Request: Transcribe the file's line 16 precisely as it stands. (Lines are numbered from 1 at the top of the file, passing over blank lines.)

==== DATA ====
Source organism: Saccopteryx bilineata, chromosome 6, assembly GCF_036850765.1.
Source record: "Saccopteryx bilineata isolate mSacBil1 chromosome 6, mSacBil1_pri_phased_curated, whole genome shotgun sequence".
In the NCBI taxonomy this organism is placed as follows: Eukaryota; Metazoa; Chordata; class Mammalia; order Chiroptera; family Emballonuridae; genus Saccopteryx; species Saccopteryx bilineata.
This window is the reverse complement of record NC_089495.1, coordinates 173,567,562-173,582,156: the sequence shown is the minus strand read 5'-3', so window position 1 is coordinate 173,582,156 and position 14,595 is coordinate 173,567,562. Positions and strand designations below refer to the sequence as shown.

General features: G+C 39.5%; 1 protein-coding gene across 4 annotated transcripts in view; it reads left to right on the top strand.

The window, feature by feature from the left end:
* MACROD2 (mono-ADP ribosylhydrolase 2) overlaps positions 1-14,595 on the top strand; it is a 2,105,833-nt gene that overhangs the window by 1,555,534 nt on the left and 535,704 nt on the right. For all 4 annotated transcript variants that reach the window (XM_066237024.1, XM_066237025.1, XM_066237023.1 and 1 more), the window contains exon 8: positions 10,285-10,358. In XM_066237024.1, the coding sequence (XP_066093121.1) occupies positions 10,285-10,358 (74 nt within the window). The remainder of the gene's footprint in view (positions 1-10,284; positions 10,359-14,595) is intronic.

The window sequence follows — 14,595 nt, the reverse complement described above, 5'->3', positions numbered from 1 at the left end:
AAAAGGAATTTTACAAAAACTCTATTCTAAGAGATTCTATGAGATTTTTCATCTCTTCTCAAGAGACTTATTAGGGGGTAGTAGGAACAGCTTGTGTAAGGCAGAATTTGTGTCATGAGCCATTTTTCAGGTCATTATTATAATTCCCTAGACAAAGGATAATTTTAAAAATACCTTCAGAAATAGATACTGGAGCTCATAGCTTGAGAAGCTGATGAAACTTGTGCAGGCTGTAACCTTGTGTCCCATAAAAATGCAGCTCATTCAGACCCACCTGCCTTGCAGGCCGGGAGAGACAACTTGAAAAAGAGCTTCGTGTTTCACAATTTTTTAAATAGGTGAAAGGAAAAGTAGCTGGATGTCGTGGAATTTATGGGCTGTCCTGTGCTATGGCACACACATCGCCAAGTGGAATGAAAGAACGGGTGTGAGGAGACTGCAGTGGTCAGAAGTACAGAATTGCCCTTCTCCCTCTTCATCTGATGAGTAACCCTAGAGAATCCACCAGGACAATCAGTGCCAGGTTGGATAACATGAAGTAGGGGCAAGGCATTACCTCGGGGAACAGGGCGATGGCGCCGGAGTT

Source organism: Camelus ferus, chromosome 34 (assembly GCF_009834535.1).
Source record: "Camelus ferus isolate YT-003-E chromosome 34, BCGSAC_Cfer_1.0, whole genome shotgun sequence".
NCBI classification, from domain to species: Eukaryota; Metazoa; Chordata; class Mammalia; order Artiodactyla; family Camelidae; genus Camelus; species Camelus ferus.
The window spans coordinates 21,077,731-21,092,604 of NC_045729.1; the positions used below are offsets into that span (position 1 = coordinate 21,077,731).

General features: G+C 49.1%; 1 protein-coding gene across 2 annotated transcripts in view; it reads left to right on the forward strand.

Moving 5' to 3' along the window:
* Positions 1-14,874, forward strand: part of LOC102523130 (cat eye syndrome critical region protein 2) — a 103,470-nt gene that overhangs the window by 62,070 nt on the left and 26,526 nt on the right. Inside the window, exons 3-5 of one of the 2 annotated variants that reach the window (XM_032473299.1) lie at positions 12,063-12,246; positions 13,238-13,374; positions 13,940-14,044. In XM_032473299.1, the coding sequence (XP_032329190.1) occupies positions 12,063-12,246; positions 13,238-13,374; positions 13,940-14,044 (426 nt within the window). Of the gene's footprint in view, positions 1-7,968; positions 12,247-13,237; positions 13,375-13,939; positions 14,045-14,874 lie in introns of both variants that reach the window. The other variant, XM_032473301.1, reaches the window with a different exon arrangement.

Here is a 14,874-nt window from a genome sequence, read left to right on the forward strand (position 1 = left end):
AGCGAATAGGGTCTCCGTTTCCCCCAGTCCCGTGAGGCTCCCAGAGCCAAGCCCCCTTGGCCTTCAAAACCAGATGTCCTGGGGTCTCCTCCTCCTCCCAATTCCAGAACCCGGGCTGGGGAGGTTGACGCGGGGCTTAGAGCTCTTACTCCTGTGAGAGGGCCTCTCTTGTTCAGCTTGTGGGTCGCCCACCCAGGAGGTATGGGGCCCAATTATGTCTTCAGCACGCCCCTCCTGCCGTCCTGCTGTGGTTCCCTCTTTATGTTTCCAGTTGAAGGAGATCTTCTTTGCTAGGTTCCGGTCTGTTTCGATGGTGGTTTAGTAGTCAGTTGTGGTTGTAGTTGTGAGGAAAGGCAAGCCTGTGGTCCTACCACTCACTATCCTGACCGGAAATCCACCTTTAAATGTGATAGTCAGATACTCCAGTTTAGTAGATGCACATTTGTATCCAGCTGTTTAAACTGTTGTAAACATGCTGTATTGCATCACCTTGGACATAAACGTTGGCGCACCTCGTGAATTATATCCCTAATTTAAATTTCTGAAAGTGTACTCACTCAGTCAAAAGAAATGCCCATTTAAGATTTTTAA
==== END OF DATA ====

* Positions 1-14,874, forward strand: part of LOC102523130 (cat eye syndrome critical region protein 2) — a 103,470-nt gene that overhangs the window by 62,070 nt on the left and 26,526 nt on the right. Inside the window, exons 3-5 of one of the 2 annotated variants that reach the window (XM_032473299.1) lie at positions 12,063-12,246; positions 13,238-13,374; positions 13,940-14,044. In XM_032473299.1, the coding sequence (XP_032329190.1) occupies positions 12,063-12,246; positions 13,238-13,374; positions 13,940-14,044 (426 nt within the window). Of the gene's footprint in view, positions 1-7,968; positions 12,247-13,237; positions 13,375-13,939; positions 14,045-14,874 lie in introns of both variants that reach the window. The other variant, XM_032473301.1, reaches the window with a different exon arrangement.